Our lives, our stories

‘My heart is aware, my soul is accepting, my spirit is willing, my being is ready and God is in control, yet I find myself in a constant tug of war with myself,’ Thabang Mojapelo explains the inspiration to her solo piece Tug of War, which she will perform at Vuyani Dance Theatre’s development showcase on the 27 September 2018.

Our lives, our stories, Vuyani dance theatre Roseline Wilkens
Roseline Wilkens PHOTO Marijke Willems

This showcase forms part of the trainee programme’s assessments, where all trainees create a ten-minute solo piece to present to invited industry influencers and their peers in similar programmes in the performing arts space. The training programme is focused on dance skills, technique and choreography with the aim to give youth from diverse backgrounds an opportunity to hone in on their natural dance talent and excel in the African contemporary dance aesthetic. The one-year programme gives Vuyani Dance Theatre the opportunity to develop future dancers, dance teachers and choreographers with the latitude of giving the trainees access to other skills, such as costume, lighting, sound and set design. Through this training, we are able to have a consistent supply of exceptional dancers, dance teachers and choreographers who are exposed to external exponents that enhance the trainees’ skills inherent to the larger contemporary dance discipline.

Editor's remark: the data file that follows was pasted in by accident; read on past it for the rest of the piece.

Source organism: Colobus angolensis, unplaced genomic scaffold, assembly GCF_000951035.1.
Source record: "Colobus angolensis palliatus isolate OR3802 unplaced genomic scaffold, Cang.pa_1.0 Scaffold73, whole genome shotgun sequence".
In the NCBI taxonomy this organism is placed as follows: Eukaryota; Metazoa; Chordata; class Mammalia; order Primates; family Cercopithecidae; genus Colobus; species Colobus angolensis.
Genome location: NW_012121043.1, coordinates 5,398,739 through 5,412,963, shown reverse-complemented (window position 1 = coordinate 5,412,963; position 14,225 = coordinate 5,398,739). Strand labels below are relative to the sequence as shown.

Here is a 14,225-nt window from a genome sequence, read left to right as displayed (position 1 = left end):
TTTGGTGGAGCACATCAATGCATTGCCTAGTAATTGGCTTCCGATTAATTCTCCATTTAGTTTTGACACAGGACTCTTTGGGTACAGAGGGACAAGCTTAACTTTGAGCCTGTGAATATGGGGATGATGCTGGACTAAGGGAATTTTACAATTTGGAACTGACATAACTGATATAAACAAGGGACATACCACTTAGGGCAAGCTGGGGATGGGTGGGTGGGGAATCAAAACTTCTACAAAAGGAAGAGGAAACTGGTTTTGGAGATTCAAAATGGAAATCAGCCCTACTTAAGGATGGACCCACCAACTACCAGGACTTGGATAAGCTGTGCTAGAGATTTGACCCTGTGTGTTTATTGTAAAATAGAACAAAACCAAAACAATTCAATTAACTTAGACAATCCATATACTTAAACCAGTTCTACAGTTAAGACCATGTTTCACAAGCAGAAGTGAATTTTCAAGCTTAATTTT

Roseline Keppler, a senior dancer in the Vuyani stable, will also be presenting Cry the Beloved Eldos, a piece she has created. In this piece, she reaffirms that our lives matter through the rights, the wrongs and the stigmas we carry. She asks humanity to reflect on who we are, what our purpose is in life and what role we play in building a better society.

The training programme is focused on dance skills, technique and choreography with the aim to give youth from diverse backgrounds an opportunity to hone in on their natural dance talent and excel in the African contemporary dance aesthetic.

Our lives, our stories, Vuyani dance theatre, Otto Nhlapo
Otto Nhlapo PHOTO Marijke Willems

     The showcase is also a step toward curating an enthralling programme for the annual Vuyani Week, which was created for VDT dancers, trainees in the programme and protégés at the various outreach stations we work with as a platform to stage the set piece that had been taught at the stations throughout the year. Vuyani Week also offers emerging choreographers an opportunity to mount their choreographic work on professional dancers.
     Otto Nhlapo speaks about the work he is developing for the showcase: ‘Each dancer in the Vuyani studio has a unique story to tell and the company emphasises that we are not just a dance company but storytellers. I want to tell a story about the triumphs of black South Africans who were relegated to townships in the apartheid government as a way to decapitate our progress. Through all of those struggles, we found ourselves building our own inherent culture which has become a source of strength.’
     Vuyani’s founding objective, using dance in a provocative and ambitious way as a vehicle to create sustainable arts jobs, is entrenched in making sure that the trainees that come into our programme walk away with as much skill and experience that the company can possibly offer them.